• Life insurance companies have traditionally used a percentage of either the SOA 75-80 or 2001 VBT in pricing. The results of TOAMS 2 highlight the need for pricing actuaries to be more refined in their determination of pricing mortality. This is especially important for companies providing products at the older issue ages. For those companies using the SOA 75-80 as a base for pricing at older issue ages, there is considerable risk of inaccurate pricing unless significant variations to the table are made.
  • Preferred nonsmoker mortality continues to be very favorable. In aggregate, preferred nonsmoker mortality was 58% of 2001 VBT by face amount and 60% of 2001 VBT by policy count.
  • In TOAMS 2, mortality results after the level-term period for 10-year term business was available. Mortality in policy years 11 through 15 was 215% of mortality in policy years 6 through 10. Also of note, on a policy duration basis, mortality deterioration was observed beginning in policy year 10, evidence that anti-selective lapses may begin prior to the end of the level-term period.
  • Heart disease and cancer continue to be the two leading causes of death in the insurance industry, consistent with the general population. In early policy year durations, cancer is the primary cause of death, while in later policy durations, heart disease dominates. Early duration mortality experience could be enhanced by new techniques in identifying poor cancer risks.

Second Home for Life Policies

Life settlements � the secondary market for life insurance policies � totaled $12 billion in 2006 as estimated by the Life Insurance Settlement Association. According to the American Council of Life Insurers, more than $10 trillion of individual life insurance is in force in the U.S., and Bernstein Research projects that the potential life settlement market could top $160 billion.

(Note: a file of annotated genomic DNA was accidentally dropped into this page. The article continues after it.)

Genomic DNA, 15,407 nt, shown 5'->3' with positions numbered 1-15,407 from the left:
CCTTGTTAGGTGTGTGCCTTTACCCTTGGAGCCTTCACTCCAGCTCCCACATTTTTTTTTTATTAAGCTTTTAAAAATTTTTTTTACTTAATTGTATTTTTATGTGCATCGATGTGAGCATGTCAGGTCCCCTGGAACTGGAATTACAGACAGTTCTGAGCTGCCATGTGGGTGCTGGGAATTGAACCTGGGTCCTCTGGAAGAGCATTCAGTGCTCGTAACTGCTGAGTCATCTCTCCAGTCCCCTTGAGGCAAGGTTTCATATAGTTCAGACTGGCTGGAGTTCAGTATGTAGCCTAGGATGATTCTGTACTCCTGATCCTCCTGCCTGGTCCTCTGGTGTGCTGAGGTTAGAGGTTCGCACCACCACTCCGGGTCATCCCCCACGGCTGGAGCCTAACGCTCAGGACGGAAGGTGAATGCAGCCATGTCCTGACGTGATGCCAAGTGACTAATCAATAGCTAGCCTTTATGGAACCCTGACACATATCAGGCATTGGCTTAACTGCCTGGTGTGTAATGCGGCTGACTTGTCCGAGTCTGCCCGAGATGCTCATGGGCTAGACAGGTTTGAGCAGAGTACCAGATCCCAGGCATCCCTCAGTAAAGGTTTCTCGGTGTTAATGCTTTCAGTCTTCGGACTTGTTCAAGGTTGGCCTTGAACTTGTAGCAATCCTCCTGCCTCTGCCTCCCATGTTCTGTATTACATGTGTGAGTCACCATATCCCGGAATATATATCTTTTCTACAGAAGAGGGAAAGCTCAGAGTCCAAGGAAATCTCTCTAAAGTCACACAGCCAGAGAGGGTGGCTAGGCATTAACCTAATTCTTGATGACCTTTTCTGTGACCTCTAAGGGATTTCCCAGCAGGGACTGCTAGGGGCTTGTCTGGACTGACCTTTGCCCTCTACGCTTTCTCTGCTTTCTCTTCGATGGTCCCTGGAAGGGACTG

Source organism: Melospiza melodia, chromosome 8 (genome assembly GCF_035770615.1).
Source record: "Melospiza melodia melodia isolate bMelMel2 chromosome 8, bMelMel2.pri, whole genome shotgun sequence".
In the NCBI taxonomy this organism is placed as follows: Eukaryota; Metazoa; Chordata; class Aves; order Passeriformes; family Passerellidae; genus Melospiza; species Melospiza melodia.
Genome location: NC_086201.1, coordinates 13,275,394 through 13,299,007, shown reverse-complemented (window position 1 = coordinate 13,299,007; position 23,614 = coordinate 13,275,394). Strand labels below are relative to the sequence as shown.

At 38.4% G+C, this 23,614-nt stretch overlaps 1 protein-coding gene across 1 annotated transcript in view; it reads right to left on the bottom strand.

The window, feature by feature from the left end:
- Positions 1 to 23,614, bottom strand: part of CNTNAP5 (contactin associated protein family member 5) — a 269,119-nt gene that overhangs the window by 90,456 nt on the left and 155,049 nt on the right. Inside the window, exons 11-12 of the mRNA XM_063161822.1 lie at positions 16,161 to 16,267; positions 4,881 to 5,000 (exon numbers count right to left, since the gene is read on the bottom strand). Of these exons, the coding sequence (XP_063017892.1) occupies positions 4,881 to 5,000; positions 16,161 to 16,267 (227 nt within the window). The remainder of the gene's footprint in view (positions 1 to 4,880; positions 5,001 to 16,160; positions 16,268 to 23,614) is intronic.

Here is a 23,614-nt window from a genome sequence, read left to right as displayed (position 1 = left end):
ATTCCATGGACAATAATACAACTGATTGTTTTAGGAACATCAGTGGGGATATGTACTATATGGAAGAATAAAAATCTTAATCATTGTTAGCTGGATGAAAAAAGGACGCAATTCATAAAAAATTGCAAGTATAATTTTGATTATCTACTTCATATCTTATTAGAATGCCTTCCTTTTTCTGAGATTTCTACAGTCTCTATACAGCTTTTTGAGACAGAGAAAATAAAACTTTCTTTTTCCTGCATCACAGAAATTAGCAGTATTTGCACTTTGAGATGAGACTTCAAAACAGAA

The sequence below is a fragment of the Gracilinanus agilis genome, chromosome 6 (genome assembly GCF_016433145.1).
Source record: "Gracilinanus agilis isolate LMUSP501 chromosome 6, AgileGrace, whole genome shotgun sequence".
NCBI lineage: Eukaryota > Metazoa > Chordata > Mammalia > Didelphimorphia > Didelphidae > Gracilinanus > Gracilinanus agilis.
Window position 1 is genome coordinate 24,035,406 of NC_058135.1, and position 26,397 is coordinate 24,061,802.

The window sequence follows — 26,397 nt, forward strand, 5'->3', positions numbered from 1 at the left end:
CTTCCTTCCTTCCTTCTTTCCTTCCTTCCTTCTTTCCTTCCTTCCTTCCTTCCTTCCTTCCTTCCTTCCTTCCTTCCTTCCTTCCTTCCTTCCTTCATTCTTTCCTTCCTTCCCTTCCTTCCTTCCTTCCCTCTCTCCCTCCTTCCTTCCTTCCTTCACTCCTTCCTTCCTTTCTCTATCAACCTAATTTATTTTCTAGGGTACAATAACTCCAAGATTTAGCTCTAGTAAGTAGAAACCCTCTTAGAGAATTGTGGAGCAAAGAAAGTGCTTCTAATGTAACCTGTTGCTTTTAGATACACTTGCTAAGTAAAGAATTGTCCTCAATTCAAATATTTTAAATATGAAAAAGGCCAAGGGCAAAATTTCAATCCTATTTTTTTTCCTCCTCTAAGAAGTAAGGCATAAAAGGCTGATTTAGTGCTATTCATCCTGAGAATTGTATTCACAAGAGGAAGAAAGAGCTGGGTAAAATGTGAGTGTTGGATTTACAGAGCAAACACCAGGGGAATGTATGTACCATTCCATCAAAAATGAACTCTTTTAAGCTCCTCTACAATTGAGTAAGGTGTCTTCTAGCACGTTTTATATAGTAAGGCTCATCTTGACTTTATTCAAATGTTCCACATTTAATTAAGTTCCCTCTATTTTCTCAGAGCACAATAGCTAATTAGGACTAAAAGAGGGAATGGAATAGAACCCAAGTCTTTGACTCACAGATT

“The life settlements industry is growing substantially, in part due to differences in mortality expectations between primary and secondary markets,” said Mr. Taht. “TOAMS 2 addresses some of those differences so that insurance companies can make informed decisions.”

About the Tillinghast Older Age Mortality Study

TOAMS 2 is a new study of older-age mortality in the U.S. that follows TOAMS, the first and most comprehensive study of its kind. TOAMS 2 includes $4.1 trillion face amount of exposure over a three-year study period. There were more than 600,000 deaths and $19 billion of death claims included in the study. TOAMS 2 provides detailed results focusing on gender, smoking status, level of underwriting, risk class, type of reinsurance and cause of death.

About Towers Perrin

Towers Perrin is a global professional services firm that helps organizations improve performance through effective people, risk and financial management. The firm provides innovative solutions in the areas of human capital strategy, program design and management, and in the areas of risk and capital management, reinsurance intermediary services and actuarial consulting. Towers Perrin has offices and alliance partners in the United States, Canada, Europe, Asia, Latin America, South Africa, Australia and New Zealand. More information about Towers Perrin is available at